Most consumers have probably never considered the relationship between carbon graphite and the glass industry. If people associate any other material with glass, it may be lead (which glass was once impregnated with to increase glass’s aesthetic properties). That being said, there is a heavy reliance on carbon graphite in the glass industry. Graphite is the ideal material for glass manufacturing due to its physical and chemical composition properties. If you’ve ever witnessed glass blowing, you may have an idea why graphite material is so useful in this industry. Hint: it has to do with a property of graphite material that we often discuss in this blog — it’s amazing lubricating capabilities.
Molten Glass is Hot and Sticky--but Not to Carbon Graphite
Molten glass will stick to almost anything, but it will not stick to carbon graphite. Graphite material’s non-wetting properties mean that it is ideal for coming into contact with molten glass without any adherence. Additionally, carbon graphite is a lubricating material often used as a deliberately wearing part in machinery. This means there is no need for oil or other lubricants when graphite tools are used to mold or shape glass. Once the glass is cooled, it can be removed easily from a graphite mold. Graphite is to the glass industry what a well-seasoned cast iron pan is to many cooks.
And further, graphite can withstand extended exposure to high temperatures. Glass becomes molten around 1500°C or higher. That’s pretty hot, considering your typical wood stove only gets up to about 540°C. Many materials that may be used as molds just don’t stand up well to those high temperatures. Graphite can take the heat, and the stickiness.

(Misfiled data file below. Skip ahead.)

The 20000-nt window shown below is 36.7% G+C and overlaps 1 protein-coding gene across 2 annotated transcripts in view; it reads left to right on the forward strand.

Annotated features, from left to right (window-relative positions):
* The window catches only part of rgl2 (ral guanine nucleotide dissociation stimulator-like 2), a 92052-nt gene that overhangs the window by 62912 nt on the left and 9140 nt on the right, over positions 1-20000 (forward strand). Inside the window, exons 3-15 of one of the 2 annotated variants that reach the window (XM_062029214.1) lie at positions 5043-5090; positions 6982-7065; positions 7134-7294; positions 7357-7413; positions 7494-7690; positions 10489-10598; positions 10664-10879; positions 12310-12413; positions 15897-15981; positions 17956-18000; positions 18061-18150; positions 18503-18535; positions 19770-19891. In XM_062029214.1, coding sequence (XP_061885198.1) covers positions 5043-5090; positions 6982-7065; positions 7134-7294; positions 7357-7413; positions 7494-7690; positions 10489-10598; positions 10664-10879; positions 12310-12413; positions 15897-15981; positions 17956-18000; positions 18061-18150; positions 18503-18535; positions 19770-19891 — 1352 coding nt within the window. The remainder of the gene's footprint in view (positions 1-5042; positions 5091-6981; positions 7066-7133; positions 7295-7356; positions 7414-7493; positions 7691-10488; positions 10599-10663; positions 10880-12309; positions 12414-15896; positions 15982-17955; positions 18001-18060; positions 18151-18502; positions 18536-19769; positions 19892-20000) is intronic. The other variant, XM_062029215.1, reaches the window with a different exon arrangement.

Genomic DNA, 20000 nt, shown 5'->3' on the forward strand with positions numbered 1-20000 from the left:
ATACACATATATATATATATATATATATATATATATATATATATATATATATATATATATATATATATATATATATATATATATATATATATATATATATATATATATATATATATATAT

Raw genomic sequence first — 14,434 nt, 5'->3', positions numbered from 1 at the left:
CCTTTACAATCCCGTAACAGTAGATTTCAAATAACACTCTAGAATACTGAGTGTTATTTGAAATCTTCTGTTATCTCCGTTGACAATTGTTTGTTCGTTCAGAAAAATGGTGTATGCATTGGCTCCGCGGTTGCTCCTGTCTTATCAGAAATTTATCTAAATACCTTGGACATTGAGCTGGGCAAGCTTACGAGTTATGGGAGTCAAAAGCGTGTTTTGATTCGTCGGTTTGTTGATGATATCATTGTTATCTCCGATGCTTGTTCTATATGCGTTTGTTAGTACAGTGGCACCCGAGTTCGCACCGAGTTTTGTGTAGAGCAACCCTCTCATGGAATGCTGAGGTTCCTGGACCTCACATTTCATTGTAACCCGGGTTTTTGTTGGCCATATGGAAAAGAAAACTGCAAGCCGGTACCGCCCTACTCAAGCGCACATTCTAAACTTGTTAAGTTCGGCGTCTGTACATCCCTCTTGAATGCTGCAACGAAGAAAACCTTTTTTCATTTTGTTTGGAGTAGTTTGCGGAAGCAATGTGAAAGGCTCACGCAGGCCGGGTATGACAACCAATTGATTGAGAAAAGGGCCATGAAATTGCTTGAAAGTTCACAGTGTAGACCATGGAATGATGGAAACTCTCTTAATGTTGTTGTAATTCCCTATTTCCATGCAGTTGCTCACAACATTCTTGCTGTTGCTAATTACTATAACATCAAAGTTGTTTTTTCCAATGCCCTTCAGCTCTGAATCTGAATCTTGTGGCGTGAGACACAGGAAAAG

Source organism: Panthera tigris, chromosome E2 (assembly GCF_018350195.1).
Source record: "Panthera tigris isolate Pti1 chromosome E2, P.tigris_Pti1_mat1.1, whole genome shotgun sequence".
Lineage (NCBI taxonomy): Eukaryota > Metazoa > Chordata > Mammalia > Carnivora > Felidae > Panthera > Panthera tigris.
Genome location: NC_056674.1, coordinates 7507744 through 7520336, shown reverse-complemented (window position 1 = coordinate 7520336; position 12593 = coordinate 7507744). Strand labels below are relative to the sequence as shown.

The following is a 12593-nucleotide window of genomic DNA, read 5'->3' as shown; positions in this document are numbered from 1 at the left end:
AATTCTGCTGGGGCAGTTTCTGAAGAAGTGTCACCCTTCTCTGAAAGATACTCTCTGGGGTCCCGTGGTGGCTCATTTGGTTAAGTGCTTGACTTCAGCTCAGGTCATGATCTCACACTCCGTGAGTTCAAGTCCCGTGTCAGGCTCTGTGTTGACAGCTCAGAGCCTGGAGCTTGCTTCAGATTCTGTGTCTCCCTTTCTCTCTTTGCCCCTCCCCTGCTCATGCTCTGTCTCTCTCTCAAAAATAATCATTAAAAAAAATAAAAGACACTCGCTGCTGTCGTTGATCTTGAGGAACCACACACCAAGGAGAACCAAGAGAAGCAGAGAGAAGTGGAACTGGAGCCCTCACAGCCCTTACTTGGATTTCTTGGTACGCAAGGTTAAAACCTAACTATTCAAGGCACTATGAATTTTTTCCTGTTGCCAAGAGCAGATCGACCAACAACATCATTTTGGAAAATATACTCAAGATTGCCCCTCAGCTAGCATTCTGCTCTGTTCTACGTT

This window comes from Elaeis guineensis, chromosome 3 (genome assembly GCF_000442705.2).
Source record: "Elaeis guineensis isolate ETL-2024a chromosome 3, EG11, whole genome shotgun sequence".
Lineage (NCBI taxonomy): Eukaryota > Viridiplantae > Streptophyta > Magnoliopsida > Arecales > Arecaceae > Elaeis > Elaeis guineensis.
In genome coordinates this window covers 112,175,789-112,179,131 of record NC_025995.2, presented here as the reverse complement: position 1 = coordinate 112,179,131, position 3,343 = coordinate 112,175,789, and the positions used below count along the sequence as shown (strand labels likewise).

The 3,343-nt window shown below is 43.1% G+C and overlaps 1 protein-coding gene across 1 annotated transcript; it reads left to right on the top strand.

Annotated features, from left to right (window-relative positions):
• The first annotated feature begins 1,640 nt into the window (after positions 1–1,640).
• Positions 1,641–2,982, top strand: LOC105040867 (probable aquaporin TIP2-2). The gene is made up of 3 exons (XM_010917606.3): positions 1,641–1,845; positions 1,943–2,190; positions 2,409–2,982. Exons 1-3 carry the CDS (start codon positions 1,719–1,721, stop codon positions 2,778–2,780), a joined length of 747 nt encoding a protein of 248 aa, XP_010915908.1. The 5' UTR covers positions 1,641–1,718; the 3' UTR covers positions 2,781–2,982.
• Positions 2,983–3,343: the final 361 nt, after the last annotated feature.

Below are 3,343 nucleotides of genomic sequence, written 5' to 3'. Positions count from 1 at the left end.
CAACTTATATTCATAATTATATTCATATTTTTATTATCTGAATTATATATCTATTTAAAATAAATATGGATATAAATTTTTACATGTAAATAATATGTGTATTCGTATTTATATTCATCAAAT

Graphite Material is Strong, but Also Gentle
If you have never dropped a glass yourself (and really, who hasn’t?), you’ve probably eaten in a restaurant when a waiter dropped a glass and all heads turned to look. Glass is a beautiful and indispensable material in modern life, despite its fragile and delicate qualities. It also scratches easily. The delicate nature of glass requires gentle handling to avoid scratching. Because graphite is inherently soft, it is the ideal material for use in glass manufacturing. When glass is tooled with carbon graphite equipment, glass doesn’t risk being scratched.
Here’s another scenario you may have witnessed. On a cold morning, the car windshield is covered in a thick layer of ice. The kids have to get to school soon, and no one can find the ice scraper. So someone gets some hot water and throws it on the windshield, and…crack! That’s called temperature shock, and glass is prone to it. Graphite has high levels of thermal conductivity, meaning that heat travels quickly through it. Like a chameleon changing color to match its surroundings, the graphite changes temperature and avoids the risk of the glass being subject to temperature shock.
Graphite and Non-Industrial Glass Production
The glass industry uses carbon graphite in many ways, mainly as tooling. Bearings, rods, rollers, and molds are some of the graphite tools commonly used in glass manufacturing. It isn’t just industrial sheet glass production where you are likely to find graphite tools, though. Many artists who specialize in glass blowing use graphite to shape their product, and for all the same reasons that the industrial producers of sheet glass use it. Carbon graphite is a versatile material, and one that you’ll find in the studios of artists working in many mediums.